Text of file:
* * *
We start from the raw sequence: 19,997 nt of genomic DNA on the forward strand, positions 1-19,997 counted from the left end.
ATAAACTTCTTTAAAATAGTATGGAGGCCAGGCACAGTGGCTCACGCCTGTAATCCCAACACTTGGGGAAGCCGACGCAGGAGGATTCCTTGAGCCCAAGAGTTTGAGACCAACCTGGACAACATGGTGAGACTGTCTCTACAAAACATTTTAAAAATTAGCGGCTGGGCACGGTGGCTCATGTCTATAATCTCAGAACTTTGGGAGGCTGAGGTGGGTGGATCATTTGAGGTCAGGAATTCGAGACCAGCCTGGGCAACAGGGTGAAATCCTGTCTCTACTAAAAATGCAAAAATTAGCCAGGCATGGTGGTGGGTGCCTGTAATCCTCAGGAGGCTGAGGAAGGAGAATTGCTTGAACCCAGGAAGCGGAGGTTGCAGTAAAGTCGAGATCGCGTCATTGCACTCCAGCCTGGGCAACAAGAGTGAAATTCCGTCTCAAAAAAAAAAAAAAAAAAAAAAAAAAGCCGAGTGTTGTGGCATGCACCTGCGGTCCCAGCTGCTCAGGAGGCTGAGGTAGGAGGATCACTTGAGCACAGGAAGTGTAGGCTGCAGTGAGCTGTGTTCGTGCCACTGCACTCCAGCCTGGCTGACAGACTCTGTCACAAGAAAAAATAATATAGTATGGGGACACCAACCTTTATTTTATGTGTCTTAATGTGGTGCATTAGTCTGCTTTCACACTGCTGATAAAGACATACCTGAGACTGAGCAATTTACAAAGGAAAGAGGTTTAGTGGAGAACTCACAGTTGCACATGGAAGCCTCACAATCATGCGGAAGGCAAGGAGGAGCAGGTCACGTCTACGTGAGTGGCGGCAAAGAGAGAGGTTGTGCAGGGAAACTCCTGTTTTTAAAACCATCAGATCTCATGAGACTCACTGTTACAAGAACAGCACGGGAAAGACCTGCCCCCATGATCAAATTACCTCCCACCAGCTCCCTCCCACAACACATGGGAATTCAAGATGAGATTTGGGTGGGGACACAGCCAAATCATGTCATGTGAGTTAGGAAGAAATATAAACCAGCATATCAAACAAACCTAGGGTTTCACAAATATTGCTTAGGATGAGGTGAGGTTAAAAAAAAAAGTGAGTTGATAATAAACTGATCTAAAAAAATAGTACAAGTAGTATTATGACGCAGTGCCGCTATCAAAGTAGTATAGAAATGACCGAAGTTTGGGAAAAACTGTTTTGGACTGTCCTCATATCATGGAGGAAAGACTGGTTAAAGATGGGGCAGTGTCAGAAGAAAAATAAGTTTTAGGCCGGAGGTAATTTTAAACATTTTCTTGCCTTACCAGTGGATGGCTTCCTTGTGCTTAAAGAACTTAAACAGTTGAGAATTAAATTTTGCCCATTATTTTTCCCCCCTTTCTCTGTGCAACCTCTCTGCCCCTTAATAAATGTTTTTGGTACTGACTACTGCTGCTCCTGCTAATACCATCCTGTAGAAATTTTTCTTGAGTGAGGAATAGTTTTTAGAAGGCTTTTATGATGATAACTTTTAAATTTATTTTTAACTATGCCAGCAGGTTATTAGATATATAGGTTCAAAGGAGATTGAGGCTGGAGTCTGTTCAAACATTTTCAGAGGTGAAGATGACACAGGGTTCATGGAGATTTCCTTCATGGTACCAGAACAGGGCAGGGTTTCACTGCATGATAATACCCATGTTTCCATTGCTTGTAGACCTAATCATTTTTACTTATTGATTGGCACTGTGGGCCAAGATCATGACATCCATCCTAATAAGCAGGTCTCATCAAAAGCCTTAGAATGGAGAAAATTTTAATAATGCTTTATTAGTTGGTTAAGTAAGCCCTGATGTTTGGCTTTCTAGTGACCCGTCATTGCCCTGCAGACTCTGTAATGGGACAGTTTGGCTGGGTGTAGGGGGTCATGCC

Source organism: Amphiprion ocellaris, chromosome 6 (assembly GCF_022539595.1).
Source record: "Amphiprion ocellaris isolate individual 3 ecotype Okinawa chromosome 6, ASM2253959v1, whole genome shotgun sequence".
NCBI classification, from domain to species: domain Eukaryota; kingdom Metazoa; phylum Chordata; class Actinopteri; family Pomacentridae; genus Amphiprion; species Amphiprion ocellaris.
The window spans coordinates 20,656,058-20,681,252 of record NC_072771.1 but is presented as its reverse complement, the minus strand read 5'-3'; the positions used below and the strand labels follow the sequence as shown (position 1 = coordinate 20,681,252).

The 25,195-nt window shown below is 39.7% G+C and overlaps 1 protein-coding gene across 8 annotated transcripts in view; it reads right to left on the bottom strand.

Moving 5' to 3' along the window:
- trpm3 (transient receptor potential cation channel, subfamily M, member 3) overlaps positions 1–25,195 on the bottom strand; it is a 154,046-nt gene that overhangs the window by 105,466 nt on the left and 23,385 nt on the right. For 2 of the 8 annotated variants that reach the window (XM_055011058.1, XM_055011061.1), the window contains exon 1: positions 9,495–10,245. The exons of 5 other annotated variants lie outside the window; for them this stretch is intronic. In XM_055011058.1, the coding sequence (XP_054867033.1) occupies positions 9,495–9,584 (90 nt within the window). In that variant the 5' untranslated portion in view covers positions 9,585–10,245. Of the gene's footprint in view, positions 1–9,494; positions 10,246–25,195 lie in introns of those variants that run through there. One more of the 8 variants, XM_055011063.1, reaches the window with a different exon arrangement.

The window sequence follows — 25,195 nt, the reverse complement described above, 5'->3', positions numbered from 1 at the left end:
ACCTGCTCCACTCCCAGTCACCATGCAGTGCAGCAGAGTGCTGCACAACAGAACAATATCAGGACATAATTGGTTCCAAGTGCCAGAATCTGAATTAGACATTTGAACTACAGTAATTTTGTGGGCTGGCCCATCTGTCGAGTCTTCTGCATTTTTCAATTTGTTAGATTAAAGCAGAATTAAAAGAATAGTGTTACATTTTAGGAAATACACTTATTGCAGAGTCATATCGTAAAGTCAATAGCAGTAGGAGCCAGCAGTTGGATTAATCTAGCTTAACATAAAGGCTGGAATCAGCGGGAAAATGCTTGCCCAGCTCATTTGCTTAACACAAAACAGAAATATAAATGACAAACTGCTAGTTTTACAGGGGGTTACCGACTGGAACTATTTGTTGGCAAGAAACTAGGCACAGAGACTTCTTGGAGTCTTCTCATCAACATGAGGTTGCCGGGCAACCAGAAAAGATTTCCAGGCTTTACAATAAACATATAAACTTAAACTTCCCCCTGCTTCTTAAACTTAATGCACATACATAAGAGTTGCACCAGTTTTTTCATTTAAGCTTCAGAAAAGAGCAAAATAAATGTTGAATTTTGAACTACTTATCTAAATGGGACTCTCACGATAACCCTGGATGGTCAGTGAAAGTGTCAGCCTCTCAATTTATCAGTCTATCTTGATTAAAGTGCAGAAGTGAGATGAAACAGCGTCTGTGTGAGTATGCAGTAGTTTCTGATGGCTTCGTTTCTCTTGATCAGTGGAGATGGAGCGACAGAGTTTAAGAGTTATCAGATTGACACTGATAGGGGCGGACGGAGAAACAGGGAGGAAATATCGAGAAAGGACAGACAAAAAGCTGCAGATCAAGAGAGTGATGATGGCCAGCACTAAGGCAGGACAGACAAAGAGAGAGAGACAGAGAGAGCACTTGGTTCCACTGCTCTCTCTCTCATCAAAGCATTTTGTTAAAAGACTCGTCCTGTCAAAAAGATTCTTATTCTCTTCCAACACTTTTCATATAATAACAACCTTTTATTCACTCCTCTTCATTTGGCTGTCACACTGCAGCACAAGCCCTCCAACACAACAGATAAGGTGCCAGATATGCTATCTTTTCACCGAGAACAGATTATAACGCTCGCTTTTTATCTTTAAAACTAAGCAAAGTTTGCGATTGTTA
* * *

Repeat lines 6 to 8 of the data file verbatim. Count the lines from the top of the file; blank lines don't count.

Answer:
The window spans coordinates 20,656,058-20,681,252 of record NC_072771.1 but is presented as its reverse complement, the minus strand read 5'-3'; the positions used below and the strand labels follow the sequence as shown (position 1 = coordinate 20,681,252).

The 25,195-nt window shown below is 39.7% G+C and overlaps 1 protein-coding gene across 8 annotated transcripts in view; it reads right to left on the bottom strand.

Moving 5' to 3' along the window: